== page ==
The Biggest Physics Meeting In History

December 07, 1998

Science writers should mark their calendars now for what will be the grandest physics meeting ever. The American Physical Society (APS) will celebrate its 100th anniversary at a giant meeting in Atlanta, Georgia, March 20-26, 1999.

Combining its two annual meetings (normally held in March and April) into one, the APS will regale its members---7,000 to 10,000 will be in attendance---and the public with an unprecedented schedule of speakers and events, which will be summarized here. More information, including abstracts for the great bulk of the sessions (which generally are not directly related to the centennial), will become available as the meeting approaches.

APS
With 40,000 members, the APS is the largest professional society of physicists in the world. It publishes many notable journals, including Physical Review Letters. Its headquarters are at the American Center for Physics in College Park, Maryland. The APS was founded in 1899.

PRESSROOMS: VIRTUAL AND REAL
A pressroom will be operated at the Centennial meeting during March 21-26, 1999. Complimentary press registration will allow reporters to attend all scientific sessions. Press conferences will be held all week on subjects ranging across the whole of physics. The pressroom facilities will include phones, a fax machine, and outlets for laptop computers with modems. In addition, a "virtual pressroom," featuring various lay-language papers, press releases, press conference summaries, and other information, will become available during January. In the meantime, one can monitor preparations for the meeting at this website: http://www.aps.org/meet/CENT99/vpr/general.html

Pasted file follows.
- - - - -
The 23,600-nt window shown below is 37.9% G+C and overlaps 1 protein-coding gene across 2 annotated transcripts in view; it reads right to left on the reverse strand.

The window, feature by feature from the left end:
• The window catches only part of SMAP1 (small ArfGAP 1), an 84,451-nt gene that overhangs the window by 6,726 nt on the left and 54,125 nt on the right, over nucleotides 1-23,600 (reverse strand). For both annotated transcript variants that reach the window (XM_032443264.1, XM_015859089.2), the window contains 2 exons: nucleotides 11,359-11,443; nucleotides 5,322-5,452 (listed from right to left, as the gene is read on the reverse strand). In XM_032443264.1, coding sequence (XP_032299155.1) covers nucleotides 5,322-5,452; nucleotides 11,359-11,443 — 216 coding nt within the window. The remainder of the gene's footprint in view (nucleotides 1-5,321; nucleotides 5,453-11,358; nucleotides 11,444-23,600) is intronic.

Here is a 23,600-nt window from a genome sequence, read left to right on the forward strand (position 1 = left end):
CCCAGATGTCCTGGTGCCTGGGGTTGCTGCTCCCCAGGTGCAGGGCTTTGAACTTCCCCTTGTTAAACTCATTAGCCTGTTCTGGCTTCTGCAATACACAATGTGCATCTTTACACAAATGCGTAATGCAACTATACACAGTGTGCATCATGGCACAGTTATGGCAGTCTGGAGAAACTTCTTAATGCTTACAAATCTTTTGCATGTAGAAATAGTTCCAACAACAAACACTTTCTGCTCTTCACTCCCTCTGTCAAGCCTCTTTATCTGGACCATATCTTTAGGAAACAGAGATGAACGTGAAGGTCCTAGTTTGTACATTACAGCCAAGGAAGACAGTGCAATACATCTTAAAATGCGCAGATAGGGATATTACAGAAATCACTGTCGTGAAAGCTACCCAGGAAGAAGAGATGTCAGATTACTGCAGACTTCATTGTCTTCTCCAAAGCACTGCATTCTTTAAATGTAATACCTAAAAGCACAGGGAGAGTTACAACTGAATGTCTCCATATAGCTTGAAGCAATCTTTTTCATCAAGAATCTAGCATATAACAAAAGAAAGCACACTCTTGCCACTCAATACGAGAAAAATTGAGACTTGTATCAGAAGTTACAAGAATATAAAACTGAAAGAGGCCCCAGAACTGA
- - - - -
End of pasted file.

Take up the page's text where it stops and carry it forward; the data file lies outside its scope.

NOBEL LAUREATE GATHERING
Fifty to sixty Nobel laureates will attend a luncheon on March 20. This represents the greatest gathering of Nobelists outside of Sweden, and the largest meeting ever of physics prize-winners anywhere. At the lunch, the laureates will meet with physics teachers from every state in the US and with a large contingent of students from Georgia. Journalists who wish to attend this special event should contact Phillip Schewe well in advance of the meeting. An exhibit of background materials related to the impact of Nobel-Prize research will be mounted at the meeting. Furthermore, many of the laureates will be speaking during the week at sessions.

CENTENNIAL PLENARY TALKS
Scheduled for March 22 and 23: "Physics of the Very Big and Very Small," by Steven Weinberg, University of Texas; "The Impact of Physics on Medicine and Biology," by Harold Varmus, director or the National Institutes of Health; "Physics and the Information Revolution," by Joel Birnhaum, Hewlett-Packard Labs; "Physics and Technology," by Mary L. Good of Venture Capital; "Physics and Materials," by Richard Smalley, Rice University; and "Physics and the American Culture," by Martin Klein of Yale University.

KEYNOTE ADDRESS
National political figures such as the President and Vice President have been invited to speak.

GALA EVENTS
Nobel Laureate luncheon (March 20); reception and banquet for representatives of physical societies from around the world (March 20); formal dinner at the Fernbank Museum (March 21), opening centennial session (March 21); Centennial Welcome Reception for all members (March 22). (Some of these events need reservations.)

SPECIAL CENTENNIAL SYMPOSIA